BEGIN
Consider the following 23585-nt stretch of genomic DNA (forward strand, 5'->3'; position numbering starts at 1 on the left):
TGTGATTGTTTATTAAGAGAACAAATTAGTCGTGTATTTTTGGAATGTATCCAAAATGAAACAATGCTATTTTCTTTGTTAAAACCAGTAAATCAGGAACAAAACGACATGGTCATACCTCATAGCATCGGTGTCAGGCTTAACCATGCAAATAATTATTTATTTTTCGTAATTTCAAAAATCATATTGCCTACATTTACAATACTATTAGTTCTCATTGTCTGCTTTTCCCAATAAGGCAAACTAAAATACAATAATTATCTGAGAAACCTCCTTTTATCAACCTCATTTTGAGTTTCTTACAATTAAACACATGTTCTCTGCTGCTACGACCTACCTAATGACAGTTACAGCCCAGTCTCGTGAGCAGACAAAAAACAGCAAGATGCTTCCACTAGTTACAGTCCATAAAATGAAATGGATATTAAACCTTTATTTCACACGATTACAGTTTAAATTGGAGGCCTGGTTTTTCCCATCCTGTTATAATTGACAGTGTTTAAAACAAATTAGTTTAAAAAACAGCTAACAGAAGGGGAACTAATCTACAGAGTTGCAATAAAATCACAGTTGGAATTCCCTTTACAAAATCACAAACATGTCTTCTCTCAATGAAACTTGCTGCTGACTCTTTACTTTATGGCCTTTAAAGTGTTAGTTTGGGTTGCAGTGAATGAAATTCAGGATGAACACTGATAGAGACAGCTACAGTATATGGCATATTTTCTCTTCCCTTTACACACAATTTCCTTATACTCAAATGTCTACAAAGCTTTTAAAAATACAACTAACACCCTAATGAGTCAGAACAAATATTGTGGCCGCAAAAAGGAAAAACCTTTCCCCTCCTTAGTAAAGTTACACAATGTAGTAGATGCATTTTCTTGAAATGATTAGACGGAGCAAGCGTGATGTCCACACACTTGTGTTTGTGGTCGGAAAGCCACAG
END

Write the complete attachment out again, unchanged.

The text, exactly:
Consider the following 23585-nt stretch of genomic DNA (forward strand, 5'->3'; position numbering starts at 1 on the left):
TGTGATTGTTTATTAAGAGAACAAATTAGTCGTGTATTTTTGGAATGTATCCAAAATGAAACAATGCTATTTTCTTTGTTAAAACCAGTAAATCAGGAACAAAACGACATGGTCATACCTCATAGCATCGGTGTCAGGCTTAACCATGCAAATAATTATTTATTTTTCGTAATTTCAAAAATCATATTGCCTACATTTACAATACTATTAGTTCTCATTGTCTGCTTTTCCCAATAAGGCAAACTAAAATACAATAATTATCTGAGAAACCTCCTTTTATCAACCTCATTTTGAGTTTCTTACAATTAAACACATGTTCTCTGCTGCTACGACCTACCTAATGACAGTTACAGCCCAGTCTCGTGAGCAGACAAAAAACAGCAAGATGCTTCCACTAGTTACAGTCCATAAAATGAAATGGATATTAAACCTTTATTTCACACGATTACAGTTTAAATTGGAGGCCTGGTTTTTCCCATCCTGTTATAATTGACAGTGTTTAAAACAAATTAGTTTAAAAAACAGCTAACAGAAGGGGAACTAATCTACAGAGTTGCAATAAAATCACAGTTGGAATTCCCTTTACAAAATCACAAACATGTCTTCTCTCAATGAAACTTGCTGCTGACTCTTTACTTTATGGCCTTTAAAGTGTTAGTTTGGGTTGCAGTGAATGAAATTCAGGATGAACACTGATAGAGACAGCTACAGTATATGGCATATTTTCTCTTCCCTTTACACACAATTTCCTTATACTCAAATGTCTACAAAGCTTTTAAAAATACAACTAACACCCTAATGAGTCAGAACAAATATTGTGGCCGCAAAAAGGAAAAACCTTTCCCCTCCTTAGTAAAGTTACACAATGTAGTAGATGCATTTTCTTGAAATGATTAGACGGAGCAAGCGTGATGTCCACACACTTGTGTTTGTGGTCGGAAAGCCACAG